This paper examines how market power affects coverage in a general class of insurance models. We show that market power decreases coverage for individuals who are less willing to pay for insurance but increases coverage for those with a higher willingness to pay. Under weak conditions, a monopolist always excludes a positive mass of customers, whereas competitive firms do not. However, to avoid cream skimming, competitive firms provide less coverage than a monopolist for consumers who are willing to pay more. The welfare comparison between competitive and monopolistic markets depends on whether the distortion at the bottom (higher under monopoly) exceeds the distortion at the top (higher under competition). Using simulations based on an empirical model of preferences, we find that both effects are quantitatively important although the effect at the bottom dominates. So, in our calibrated model, the market power distortion exceeds the cream skimming distortion from competition.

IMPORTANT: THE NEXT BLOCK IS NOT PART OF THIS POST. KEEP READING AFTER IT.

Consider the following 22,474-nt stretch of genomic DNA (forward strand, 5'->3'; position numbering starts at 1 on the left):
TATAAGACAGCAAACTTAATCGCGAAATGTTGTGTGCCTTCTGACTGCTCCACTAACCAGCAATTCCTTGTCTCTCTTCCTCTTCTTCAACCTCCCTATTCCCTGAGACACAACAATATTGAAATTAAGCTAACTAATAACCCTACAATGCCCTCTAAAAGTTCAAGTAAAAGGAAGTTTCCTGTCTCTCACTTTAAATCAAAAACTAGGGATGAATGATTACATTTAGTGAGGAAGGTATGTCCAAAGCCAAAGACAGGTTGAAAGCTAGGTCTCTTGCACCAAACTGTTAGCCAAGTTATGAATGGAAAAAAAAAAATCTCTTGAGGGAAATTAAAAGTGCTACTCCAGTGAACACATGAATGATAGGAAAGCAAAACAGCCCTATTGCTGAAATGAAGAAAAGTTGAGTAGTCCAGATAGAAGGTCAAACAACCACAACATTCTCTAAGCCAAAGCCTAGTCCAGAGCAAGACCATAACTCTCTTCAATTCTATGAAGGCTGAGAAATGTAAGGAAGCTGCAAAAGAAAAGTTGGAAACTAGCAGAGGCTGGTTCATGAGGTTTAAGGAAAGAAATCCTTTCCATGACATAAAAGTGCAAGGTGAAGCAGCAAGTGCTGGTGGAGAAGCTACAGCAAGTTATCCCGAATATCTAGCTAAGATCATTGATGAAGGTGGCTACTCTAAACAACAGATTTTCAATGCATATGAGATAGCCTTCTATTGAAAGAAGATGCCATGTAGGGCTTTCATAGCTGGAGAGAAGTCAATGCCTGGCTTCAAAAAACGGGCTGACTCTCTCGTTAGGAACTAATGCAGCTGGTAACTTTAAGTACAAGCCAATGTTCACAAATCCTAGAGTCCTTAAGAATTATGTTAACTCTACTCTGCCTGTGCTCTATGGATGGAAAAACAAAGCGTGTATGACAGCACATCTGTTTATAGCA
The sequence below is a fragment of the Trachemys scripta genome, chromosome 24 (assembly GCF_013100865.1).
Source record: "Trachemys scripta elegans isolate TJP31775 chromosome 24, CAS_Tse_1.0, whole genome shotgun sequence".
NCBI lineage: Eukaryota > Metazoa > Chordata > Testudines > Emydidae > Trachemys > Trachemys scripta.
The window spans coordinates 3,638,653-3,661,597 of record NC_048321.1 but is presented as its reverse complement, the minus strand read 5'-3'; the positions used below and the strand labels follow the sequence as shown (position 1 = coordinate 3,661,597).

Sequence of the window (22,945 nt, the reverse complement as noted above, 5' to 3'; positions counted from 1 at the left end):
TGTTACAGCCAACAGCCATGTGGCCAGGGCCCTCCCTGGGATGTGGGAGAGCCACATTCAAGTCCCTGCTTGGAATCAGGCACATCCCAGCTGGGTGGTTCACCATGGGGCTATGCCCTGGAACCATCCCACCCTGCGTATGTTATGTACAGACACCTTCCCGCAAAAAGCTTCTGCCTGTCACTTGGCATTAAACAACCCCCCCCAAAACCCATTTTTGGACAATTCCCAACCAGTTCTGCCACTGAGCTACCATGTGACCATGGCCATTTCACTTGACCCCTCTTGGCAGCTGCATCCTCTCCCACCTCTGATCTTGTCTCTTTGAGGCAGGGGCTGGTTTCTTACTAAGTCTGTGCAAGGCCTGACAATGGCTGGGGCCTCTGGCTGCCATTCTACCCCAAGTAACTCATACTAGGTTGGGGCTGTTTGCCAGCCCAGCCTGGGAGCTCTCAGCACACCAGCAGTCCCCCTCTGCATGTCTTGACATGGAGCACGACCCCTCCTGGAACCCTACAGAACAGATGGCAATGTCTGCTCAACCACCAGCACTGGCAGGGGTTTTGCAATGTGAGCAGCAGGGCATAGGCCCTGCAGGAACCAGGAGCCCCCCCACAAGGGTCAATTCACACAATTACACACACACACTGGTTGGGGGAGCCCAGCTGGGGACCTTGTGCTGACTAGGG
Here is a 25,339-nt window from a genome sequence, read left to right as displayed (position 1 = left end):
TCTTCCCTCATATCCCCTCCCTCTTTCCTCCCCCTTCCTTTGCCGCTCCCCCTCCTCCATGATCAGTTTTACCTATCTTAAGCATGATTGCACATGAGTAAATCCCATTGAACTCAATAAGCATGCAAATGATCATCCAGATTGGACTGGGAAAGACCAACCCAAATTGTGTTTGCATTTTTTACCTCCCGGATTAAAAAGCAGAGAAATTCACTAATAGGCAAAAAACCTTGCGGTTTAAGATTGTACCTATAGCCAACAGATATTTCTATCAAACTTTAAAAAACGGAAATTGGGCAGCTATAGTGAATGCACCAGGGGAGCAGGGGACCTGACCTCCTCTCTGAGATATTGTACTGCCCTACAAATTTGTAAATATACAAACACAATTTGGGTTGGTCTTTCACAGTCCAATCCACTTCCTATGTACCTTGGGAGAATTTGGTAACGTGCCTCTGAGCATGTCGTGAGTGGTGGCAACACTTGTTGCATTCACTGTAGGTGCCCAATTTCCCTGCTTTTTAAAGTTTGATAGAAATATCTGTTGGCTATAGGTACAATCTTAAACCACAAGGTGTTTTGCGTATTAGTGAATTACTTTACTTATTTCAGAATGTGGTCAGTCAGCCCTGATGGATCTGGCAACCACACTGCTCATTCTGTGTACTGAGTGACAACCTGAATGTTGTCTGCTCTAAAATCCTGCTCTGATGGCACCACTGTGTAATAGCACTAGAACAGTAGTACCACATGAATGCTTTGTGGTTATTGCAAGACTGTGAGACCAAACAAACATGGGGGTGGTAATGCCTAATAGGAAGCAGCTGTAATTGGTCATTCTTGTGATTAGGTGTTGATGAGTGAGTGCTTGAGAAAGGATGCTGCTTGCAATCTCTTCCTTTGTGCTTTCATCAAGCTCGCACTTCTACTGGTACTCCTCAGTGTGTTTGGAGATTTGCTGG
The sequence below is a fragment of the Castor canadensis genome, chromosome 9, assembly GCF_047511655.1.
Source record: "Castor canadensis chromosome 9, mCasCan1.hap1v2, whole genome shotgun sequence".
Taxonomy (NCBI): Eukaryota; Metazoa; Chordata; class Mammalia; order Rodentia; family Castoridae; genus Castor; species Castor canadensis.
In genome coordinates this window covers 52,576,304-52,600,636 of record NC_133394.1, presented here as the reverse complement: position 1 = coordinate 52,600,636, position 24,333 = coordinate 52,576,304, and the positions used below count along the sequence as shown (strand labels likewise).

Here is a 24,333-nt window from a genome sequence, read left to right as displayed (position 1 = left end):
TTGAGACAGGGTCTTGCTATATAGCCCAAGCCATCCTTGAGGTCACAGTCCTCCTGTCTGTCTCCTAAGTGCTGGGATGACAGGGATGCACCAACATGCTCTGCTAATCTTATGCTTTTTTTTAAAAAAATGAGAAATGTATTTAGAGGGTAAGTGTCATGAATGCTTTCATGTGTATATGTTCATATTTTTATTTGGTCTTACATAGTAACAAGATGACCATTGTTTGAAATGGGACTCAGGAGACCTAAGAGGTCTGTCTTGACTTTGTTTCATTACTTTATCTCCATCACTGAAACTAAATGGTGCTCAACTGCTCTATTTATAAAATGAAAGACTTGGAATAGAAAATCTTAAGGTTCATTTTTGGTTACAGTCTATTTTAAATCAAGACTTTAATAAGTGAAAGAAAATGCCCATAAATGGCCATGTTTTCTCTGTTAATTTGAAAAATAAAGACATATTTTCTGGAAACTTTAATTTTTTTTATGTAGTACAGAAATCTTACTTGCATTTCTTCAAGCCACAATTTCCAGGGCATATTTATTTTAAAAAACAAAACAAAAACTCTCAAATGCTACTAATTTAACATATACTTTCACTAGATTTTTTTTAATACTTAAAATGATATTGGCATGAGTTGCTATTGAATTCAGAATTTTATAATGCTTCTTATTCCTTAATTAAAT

Financial Markets Group Discussion Papers DP 890